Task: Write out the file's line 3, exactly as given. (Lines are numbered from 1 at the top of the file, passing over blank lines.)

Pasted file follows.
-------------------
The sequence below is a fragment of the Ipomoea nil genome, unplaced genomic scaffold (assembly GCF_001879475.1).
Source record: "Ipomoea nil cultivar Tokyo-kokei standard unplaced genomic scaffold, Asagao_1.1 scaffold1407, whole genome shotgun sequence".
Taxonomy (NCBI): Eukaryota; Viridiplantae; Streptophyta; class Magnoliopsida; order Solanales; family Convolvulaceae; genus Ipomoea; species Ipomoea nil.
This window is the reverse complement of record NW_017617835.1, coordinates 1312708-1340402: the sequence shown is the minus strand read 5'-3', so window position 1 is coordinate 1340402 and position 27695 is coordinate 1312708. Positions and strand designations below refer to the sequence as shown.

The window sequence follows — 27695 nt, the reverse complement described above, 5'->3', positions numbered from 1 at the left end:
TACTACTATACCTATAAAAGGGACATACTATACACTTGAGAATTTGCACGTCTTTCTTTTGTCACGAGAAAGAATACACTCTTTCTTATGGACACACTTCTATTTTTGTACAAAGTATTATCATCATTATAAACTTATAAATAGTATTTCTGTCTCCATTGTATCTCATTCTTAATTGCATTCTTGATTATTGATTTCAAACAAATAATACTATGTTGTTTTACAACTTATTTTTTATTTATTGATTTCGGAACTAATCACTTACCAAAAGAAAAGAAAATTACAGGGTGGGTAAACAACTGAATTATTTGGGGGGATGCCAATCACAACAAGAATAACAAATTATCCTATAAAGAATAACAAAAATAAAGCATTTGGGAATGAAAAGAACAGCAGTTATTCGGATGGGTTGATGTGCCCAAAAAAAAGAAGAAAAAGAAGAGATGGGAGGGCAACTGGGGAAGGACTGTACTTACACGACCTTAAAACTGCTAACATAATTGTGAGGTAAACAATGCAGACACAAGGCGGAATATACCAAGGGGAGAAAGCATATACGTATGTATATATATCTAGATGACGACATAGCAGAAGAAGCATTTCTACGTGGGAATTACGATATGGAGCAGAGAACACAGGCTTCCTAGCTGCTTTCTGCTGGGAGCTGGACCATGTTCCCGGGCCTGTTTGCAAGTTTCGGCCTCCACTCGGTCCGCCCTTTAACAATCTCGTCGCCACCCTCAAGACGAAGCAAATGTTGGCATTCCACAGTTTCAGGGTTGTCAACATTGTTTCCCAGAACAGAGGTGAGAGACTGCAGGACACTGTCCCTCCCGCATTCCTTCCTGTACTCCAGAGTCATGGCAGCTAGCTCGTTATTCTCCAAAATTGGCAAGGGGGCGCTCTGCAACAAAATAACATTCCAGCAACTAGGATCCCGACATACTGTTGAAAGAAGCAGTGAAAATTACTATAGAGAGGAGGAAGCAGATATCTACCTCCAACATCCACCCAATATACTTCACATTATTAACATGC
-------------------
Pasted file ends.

Taxonomy (NCBI): Eukaryota; Viridiplantae; Streptophyta; class Magnoliopsida; order Solanales; family Convolvulaceae; genus Ipomoea; species Ipomoea nil.